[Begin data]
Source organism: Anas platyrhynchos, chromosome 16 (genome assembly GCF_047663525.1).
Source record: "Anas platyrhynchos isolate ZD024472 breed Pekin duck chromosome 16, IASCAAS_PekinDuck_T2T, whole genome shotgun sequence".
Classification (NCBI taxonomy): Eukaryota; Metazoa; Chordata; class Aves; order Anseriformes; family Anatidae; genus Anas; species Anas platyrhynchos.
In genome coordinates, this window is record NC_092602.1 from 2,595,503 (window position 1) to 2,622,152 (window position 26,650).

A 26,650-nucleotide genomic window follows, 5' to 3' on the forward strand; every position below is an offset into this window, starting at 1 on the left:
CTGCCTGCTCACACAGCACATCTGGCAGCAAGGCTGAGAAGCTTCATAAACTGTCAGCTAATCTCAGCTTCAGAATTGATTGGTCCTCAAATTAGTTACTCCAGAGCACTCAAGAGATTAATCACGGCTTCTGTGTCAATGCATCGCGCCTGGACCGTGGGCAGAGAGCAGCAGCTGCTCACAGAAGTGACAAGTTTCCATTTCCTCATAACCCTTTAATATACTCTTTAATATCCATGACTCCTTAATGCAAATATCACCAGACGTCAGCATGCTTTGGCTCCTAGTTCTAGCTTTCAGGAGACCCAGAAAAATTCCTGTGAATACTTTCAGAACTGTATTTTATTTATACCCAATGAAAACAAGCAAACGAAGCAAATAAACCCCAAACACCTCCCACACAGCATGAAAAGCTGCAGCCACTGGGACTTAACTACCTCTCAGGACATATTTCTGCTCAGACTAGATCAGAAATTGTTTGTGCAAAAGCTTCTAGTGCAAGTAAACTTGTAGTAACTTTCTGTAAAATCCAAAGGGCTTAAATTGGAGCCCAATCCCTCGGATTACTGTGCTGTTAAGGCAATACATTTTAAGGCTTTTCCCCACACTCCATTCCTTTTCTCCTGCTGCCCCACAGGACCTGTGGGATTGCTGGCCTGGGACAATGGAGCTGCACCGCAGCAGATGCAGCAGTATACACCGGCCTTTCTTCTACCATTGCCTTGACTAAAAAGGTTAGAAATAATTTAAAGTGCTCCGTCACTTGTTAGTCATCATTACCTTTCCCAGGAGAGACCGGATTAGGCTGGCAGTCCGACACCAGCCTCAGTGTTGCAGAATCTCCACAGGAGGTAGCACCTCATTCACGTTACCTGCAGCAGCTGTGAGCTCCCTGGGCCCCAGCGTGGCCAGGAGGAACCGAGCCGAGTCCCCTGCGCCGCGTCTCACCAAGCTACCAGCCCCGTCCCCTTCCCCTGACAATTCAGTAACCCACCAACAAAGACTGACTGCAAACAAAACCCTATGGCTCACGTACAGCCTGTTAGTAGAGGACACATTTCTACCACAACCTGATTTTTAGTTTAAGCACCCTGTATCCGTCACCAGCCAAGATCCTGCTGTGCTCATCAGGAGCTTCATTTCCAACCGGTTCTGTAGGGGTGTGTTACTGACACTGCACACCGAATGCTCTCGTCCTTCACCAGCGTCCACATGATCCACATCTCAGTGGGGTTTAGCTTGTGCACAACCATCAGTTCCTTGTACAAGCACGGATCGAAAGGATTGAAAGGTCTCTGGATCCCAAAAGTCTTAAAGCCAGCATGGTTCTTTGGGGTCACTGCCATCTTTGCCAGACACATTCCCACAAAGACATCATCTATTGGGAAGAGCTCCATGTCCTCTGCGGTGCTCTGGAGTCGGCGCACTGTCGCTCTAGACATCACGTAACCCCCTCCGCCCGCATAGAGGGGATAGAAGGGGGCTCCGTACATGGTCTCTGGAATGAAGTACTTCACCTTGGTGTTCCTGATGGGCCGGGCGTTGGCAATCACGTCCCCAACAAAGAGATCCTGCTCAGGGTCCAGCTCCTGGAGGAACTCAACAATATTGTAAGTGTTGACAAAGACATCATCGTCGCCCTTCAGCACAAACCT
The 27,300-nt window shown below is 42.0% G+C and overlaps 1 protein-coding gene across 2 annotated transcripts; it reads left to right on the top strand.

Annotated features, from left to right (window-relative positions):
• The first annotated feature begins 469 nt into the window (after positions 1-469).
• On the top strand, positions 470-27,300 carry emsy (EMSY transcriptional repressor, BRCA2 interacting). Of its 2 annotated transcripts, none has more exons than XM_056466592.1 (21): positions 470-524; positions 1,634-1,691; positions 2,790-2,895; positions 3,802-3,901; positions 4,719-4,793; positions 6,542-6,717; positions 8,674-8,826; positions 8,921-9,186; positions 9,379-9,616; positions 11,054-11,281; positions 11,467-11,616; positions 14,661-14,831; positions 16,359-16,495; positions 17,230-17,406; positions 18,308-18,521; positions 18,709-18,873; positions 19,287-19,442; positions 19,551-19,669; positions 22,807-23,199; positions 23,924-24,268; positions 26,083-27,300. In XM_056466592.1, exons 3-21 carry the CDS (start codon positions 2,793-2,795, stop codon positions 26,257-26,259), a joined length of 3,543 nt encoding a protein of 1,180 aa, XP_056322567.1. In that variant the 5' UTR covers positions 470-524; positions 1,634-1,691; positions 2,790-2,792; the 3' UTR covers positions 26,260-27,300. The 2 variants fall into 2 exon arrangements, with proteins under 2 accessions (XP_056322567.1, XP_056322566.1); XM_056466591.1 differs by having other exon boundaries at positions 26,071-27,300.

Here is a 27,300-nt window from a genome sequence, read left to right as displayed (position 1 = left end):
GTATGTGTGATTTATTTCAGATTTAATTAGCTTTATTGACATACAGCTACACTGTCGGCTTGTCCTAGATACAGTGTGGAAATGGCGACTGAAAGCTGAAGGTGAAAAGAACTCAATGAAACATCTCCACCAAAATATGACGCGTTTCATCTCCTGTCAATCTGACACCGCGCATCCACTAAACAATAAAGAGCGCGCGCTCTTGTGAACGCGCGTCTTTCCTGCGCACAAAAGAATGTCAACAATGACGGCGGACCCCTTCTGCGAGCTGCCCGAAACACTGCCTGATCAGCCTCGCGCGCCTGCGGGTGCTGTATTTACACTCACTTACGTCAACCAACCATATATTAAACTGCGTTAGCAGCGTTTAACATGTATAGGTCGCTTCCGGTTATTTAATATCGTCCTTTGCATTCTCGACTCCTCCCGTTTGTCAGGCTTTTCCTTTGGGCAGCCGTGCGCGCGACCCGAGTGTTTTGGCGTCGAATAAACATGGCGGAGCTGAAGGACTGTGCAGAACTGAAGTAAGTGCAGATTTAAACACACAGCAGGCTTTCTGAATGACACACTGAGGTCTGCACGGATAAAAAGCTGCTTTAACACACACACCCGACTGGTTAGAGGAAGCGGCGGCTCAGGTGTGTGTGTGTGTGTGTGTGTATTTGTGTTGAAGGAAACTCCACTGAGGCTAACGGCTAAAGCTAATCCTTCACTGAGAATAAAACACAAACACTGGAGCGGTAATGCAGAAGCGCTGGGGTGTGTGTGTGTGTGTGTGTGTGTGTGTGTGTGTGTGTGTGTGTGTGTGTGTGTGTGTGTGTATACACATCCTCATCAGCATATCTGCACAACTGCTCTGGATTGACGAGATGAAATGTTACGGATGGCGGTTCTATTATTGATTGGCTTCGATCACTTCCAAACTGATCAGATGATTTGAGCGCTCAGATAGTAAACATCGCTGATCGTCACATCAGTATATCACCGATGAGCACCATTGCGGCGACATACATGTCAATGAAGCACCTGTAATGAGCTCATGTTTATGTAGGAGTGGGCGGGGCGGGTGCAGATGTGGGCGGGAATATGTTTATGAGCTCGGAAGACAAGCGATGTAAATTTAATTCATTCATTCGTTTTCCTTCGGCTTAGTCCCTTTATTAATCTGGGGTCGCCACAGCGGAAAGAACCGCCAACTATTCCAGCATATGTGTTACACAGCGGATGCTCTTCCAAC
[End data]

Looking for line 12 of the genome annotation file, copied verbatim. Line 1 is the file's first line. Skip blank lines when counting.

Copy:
GTATGTGTGATTTATTTCAGATTTAATTAGCTTTATTGACATACAGCTACACTGTCGGCTTGTCCTAGATACAGTGTGGAAATGGCGACTGAAAGCTGAAGGTGAAAAGAACTCAATGAAACATCTCCACCAAAATATGACGCGTTTCATCTCCTGTCAATCTGACACCGCGCATCCACTAAACAATAAAGAGCGCGCGCTCTTGTGAACGCGCGTCTTTCCTGCGCACAAAAGAATGTCAACAATGACGGCGGACCCCTTCTGCGAGCTGCCCGAAACACTGCCTGATCAGCCTCGCGCGCCTGCGGGTGCTGTATTTACACTCACTTACGTCAACCAACCATATATTAAACTGCGTTAGCAGCGTTTAACATGTATAGGTCGCTTCCGGTTATTTAATATCGTCCTTTGCATTCTCGACTCCTCCCGTTTGTCAGGCTTTTCCTTTGGGCAGCCGTGCGCGCGACCCGAGTGTTTTGGCGTCGAATAAACATGGCGGAGCTGAAGGACTGTGCAGAACTGAAGTAAGTGCAGATTTAAACACACAGCAGGCTTTCTGAATGACACACTGAGGTCTGCACGGATAAAAAGCTGCTTTAACACACACACCCGACTGGTTAGAGGAAGCGGCGGCTCAGGTGTGTGTGTGTGTGTGTGTGTATTTGTGTTGAAGGAAACTCCACTGAGGCTAACGGCTAAAGCTAATCCTTCACTGAGAATAAAACACAAACACTGGAGCGGTAATGCAGAAGCGCTGGGGTGTGTGTGTGTGTGTGTGTGTGTGTGTGTGTGTGTGTGTGTGTGTGTGTGTGTGTGTGTGTATACACATCCTCATCAGCATATCTGCACAACTGCTCTGGATTGACGAGATGAAATGTTACGGATGGCGGTTCTATTATTGATTGGCTTCGATCACTTCCAAACTGATCAGATGATTTGAGCGCTCAGATAGTAAACATCGCTGATCGTCACATCAGTATATCACCGATGAGCACCATTGCGGCGACATACATGTCAATGAAGCACCTGTAATGAGCTCATGTTTATGTAGGAGTGGGCGGGGCGGGTGCAGATGTGGGCGGGAATATGTTTATGAGCTCGGAAGACAAGCGATGTAAATTTAATTCATTCATTCGTTTTCCTTCGGCTTAGTCCCTTTATTAATCTGGGGTCGCCACAGCGGAAAGAACCGCCAACTATTCCAGCATATGTGTTACACAGCGGATGCTCTTCCAAC